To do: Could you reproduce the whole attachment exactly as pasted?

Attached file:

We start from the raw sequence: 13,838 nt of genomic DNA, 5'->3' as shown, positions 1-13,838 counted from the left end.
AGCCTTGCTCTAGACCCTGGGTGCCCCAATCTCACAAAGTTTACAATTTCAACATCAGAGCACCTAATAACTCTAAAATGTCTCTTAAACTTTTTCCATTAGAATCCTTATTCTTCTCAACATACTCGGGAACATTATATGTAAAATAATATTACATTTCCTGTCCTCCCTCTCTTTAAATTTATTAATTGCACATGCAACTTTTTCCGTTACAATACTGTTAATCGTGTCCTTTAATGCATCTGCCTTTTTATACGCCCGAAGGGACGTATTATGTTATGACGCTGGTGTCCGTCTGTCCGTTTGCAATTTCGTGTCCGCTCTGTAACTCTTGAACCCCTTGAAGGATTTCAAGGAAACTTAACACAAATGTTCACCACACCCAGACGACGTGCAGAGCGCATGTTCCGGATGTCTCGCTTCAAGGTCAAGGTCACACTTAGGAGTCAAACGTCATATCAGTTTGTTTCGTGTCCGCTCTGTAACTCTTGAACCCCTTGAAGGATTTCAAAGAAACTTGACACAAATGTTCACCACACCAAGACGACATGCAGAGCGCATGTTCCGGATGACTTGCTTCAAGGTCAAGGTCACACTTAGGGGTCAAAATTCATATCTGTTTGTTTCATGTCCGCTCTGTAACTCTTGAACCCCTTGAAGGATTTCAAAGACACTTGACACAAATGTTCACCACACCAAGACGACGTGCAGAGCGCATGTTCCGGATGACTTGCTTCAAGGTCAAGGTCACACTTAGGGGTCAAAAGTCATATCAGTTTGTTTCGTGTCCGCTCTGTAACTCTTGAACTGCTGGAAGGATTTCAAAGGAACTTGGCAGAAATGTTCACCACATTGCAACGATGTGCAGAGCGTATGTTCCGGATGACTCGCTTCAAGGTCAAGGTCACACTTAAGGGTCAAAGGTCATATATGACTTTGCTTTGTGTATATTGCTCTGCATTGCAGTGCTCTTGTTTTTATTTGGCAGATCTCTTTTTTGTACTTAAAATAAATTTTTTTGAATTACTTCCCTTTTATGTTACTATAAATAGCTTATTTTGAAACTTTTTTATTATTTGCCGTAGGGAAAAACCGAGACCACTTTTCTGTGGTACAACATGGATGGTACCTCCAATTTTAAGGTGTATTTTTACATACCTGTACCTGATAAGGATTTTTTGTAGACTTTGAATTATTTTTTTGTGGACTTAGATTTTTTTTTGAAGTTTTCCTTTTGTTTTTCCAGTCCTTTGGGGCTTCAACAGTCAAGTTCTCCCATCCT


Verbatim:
We start from the raw sequence: 13,838 nt of genomic DNA, 5'->3' as shown, positions 1-13,838 counted from the left end.
AGCCTTGCTCTAGACCCTGGGTGCCCCAATCTCACAAAGTTTACAATTTCAACATCAGAGCACCTAATAACTCTAAAATGTCTCTTAAACTTTTTCCATTAGAATCCTTATTCTTCTCAACATACTCGGGAACATTATATGTAAAATAATATTACATTTCCTGTCCTCCCTCTCTTTAAATTTATTAATTGCACATGCAACTTTTTCCGTTACAATACTGTTAATCGTGTCCTTTAATGCATCTGCCTTTTTATACGCCCGAAGGGACGTATTATGTTATGACGCTGGTGTCCGTCTGTCCGTTTGCAATTTCGTGTCCGCTCTGTAACTCTTGAACCCCTTGAAGGATTTCAAGGAAACTTAACACAAATGTTCACCACACCCAGACGACGTGCAGAGCGCATGTTCCGGATGTCTCGCTTCAAGGTCAAGGTCACACTTAGGAGTCAAACGTCATATCAGTTTGTTTCGTGTCCGCTCTGTAACTCTTGAACCCCTTGAAGGATTTCAAAGAAACTTGACACAAATGTTCACCACACCAAGACGACATGCAGAGCGCATGTTCCGGATGACTTGCTTCAAGGTCAAGGTCACACTTAGGGGTCAAAATTCATATCTGTTTGTTTCATGTCCGCTCTGTAACTCTTGAACCCCTTGAAGGATTTCAAAGACACTTGACACAAATGTTCACCACACCAAGACGACGTGCAGAGCGCATGTTCCGGATGACTTGCTTCAAGGTCAAGGTCACACTTAGGGGTCAAAAGTCATATCAGTTTGTTTCGTGTCCGCTCTGTAACTCTTGAACTGCTGGAAGGATTTCAAAGGAACTTGGCAGAAATGTTCACCACATTGCAACGATGTGCAGAGCGTATGTTCCGGATGACTCGCTTCAAGGTCAAGGTCACACTTAAGGGTCAAAGGTCATATATGACTTTGCTTTGTGTATATTGCTCTGCATTGCAGTGCTCTTGTTTTTATTTGGCAGATCTCTTTTTTGTACTTAAAATAAATTTTTTTGAATTACTTCCCTTTTATGTTACTATAAATAGCTTATTTTGAAACTTTTTTATTATTTGCCGTAGGGAAAAACCGAGACCACTTTTCTGTGGTACAACATGGATGGTACCTCCAATTTTAAGGTGTATTTTTACATACCTGTACCTGATAAGGATTTTTTGTAGACTTTGAATTATTTTTTTGTGGACTTAGATTTTTTTTTGAAGTTTTCCTTTTGTTTTTCCAGTCCTTTGGGGCTTCAACAGTCAAGTTCTCCCATCCT